County News

More than 800,000 local government jobs lost in April

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The U.S. Bureau of Labor Statistics (BLS) May 8 released its monthly jobs report for April, revealing a loss of more than 800,000 local government jobs. The COVID-19 pandemic has hit every sector, causing a total loss of 20.5 million jobs and an unemployment rate of 14.7 percent. These economic shocks are impacting county governments with unprecedented challenges. Counties are furloughing workers, pausing nonessential capital projects and reworking devastated budgets while maintaining a commitment to providing key services to residents.

County governments employ more than 3.6 million workers — more than one out of every 100 people living in the United States works for a county. Although not every job in the 800,000 jobs lost in the local government sector was from a county government, this loss represents a major impact to the U.S. labor market and demonstrates the tremendous fiscal impact of COVID-19 on counties.

The 800,000 jobs lost in local government includes 469,000 jobs lost (a 6 percent decrease) from county and city education systems, a natural result of school closings during the pandemic. The other 332,000 non-education jobs lost (a 5 percent decrease) from both county and city governments include anything from law enforcement officers to healthcare practitioners, social workers, maintenance crews, construction workers, administrative support and more. For all government workers (federal, state and local), the unemployment rate rose to 9.4 percent – a massive increase from last April’s (2019) government worker unemployment rate of just 1.6 percent.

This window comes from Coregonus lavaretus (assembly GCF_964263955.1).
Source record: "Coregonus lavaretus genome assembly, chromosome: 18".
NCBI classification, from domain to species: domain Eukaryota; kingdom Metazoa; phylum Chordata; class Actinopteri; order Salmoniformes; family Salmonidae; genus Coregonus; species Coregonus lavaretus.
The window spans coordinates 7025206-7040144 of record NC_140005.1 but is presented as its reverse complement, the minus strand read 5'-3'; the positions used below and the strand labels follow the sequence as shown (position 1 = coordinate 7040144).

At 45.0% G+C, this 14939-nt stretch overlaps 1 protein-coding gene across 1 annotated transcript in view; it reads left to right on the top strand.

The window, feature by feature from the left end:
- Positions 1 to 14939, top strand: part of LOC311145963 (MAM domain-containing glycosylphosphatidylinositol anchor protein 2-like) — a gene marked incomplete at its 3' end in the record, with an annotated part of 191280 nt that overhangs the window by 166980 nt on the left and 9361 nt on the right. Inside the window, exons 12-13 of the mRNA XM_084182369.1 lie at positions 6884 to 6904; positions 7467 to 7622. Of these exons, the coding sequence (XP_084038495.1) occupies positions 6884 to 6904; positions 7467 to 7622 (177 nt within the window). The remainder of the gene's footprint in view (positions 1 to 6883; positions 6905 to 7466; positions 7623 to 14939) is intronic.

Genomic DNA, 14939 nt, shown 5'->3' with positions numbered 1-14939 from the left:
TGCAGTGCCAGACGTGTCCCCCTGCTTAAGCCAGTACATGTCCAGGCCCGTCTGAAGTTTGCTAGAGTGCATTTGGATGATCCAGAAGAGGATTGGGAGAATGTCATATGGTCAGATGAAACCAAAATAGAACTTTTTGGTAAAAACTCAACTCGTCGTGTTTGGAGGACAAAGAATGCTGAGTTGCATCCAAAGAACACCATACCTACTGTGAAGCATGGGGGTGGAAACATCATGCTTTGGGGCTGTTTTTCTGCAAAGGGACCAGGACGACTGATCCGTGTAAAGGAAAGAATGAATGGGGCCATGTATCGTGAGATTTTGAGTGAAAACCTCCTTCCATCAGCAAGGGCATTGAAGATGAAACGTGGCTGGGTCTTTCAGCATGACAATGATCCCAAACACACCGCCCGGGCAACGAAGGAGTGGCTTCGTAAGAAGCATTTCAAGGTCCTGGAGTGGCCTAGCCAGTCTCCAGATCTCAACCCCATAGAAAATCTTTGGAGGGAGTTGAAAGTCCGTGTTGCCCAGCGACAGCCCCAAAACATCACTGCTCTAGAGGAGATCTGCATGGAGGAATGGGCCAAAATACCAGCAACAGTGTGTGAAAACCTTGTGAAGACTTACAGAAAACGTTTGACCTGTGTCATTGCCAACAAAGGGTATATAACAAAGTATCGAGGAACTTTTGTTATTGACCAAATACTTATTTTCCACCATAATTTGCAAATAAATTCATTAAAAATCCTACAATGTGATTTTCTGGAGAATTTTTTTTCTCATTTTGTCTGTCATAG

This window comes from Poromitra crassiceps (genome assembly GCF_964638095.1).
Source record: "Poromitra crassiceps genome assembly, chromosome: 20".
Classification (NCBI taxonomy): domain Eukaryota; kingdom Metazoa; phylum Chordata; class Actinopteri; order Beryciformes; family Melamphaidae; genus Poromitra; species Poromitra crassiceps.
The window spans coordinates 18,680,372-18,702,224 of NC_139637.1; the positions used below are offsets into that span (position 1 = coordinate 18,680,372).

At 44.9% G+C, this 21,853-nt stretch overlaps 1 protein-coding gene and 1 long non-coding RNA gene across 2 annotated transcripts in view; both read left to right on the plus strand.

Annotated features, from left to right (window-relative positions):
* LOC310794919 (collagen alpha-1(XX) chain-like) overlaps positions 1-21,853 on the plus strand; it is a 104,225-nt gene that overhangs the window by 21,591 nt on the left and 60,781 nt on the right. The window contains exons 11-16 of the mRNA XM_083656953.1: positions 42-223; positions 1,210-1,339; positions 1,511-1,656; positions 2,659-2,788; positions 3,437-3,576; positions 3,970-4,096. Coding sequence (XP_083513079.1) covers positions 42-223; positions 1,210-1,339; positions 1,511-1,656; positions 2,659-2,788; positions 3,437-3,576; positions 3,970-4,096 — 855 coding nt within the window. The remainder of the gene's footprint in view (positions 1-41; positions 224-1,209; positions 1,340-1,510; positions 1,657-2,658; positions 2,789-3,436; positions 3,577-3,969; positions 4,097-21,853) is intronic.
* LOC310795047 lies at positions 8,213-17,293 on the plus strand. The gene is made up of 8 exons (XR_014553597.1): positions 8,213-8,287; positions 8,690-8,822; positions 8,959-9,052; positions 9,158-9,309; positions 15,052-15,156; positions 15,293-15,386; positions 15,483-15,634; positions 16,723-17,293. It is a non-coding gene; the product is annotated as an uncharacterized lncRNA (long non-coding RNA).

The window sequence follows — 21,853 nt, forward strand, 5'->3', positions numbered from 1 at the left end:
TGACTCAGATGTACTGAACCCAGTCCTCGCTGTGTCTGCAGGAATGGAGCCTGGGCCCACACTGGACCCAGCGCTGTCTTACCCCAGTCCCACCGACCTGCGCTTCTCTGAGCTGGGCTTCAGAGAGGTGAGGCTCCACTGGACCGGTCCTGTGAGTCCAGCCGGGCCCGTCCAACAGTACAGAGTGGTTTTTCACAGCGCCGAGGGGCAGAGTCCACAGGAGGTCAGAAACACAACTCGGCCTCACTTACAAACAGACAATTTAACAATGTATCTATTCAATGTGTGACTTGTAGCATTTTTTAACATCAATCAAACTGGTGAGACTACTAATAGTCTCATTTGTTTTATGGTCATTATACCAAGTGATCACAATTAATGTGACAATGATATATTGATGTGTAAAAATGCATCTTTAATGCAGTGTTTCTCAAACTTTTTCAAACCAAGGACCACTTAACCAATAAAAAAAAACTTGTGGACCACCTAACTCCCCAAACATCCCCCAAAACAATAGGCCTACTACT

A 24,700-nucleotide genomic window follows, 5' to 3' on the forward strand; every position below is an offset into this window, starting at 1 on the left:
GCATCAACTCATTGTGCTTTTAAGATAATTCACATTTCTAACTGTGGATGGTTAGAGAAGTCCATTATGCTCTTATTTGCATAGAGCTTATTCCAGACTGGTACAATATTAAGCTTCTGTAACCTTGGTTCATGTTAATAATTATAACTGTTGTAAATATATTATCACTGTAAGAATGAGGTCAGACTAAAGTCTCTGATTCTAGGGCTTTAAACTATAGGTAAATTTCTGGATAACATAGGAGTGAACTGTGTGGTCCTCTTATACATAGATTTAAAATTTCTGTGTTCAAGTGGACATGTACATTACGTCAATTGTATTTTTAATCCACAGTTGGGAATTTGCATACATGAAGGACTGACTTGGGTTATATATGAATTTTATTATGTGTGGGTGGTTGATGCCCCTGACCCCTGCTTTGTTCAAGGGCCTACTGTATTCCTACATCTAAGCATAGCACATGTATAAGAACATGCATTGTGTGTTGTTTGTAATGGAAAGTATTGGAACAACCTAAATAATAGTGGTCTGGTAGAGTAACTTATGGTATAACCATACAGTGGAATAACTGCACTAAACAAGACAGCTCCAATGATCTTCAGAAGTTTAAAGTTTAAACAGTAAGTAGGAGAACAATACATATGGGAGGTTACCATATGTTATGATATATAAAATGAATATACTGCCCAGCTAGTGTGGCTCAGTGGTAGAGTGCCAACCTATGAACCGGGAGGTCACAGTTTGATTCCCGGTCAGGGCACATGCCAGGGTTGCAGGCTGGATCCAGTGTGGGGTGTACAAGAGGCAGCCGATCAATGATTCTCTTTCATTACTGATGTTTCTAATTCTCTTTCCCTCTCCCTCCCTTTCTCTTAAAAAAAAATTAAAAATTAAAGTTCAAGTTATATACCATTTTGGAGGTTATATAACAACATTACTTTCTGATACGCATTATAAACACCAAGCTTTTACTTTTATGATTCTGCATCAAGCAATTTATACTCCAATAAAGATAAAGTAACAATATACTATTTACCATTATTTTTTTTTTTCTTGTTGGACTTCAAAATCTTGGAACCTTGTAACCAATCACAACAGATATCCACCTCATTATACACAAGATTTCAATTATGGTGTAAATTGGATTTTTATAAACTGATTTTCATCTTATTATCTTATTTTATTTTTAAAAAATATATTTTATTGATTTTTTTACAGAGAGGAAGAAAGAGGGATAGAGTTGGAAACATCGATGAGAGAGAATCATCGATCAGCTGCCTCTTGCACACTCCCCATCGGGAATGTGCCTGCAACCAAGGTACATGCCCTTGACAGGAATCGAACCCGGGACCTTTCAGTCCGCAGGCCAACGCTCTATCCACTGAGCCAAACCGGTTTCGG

Counties anticipate a $144 billion impact to their budgets through the end of FY2021, including $30 billion in increased expenditures and $114 billion in lost revenue. As a result, many counties have already begun furloughing or laying off employees. In fact, over 60 counties — small, medium-sized and large — have been forced to furlough or lay off up to 50 percent of the county workforce due to COVID-19 budget impacts.

More than 36.7 million people filed for unemployment insurance claims since mid-March. Due to the unusually high volume of claims, this estimate has the potential to be much higher once all claims have been processed. Furthermore, self-employed residents and contractors are ineligible for unemployment insurance, further depressing this statistic.

The leisure and hospitality industries have been hit hard by the COVID-19 pandemic, with a loss of 7.7 million jobs and an unemployment rate of nearly 40 percent in the sector. Many county economies that rely on tourism, therefore, are especially feeling the impact of the pandemic in terms of shuttered businesses, unemployed residents and lost county revenue. Sales tax revenue has dropped significantly — both what is collected by counties and what is collected by states and shared with local governments.

The unemployment rates for minority groups rose to an especially high level: 16.7 percent for African Americans and 18.9 percent for Hispanics, representing a stronger impact on counties with higher minority populations. Across all groups, except for African Americans, average salaries reached historic highs, a natural result of high unemployment rates in the lower-paid jobs. Average hourly earnings for the private sector increased by $1.34, representing substantial job loss among lower-paid workers and causing concern for counties with particularly high levels of inequality.

Finally, “marginally attached workers” — i.e., those who are willing and able to work, but not actively seeking employment — increased by 855,000 in April, reaching its current level of 2.3 million. This increase reflects a great potential growth in the labor force when the country is ready to return to work and opportunities for employment again become available.

The economic strain of business closures and stay-at-home orders have trickled down to the county level. Counties face revenue shortfalls, rising costs and tough decisions to balance budgets, including adjusting the size of the county workforce while continuing to deliver essential services to residents.

Check out the full April jobs report from BLS here:

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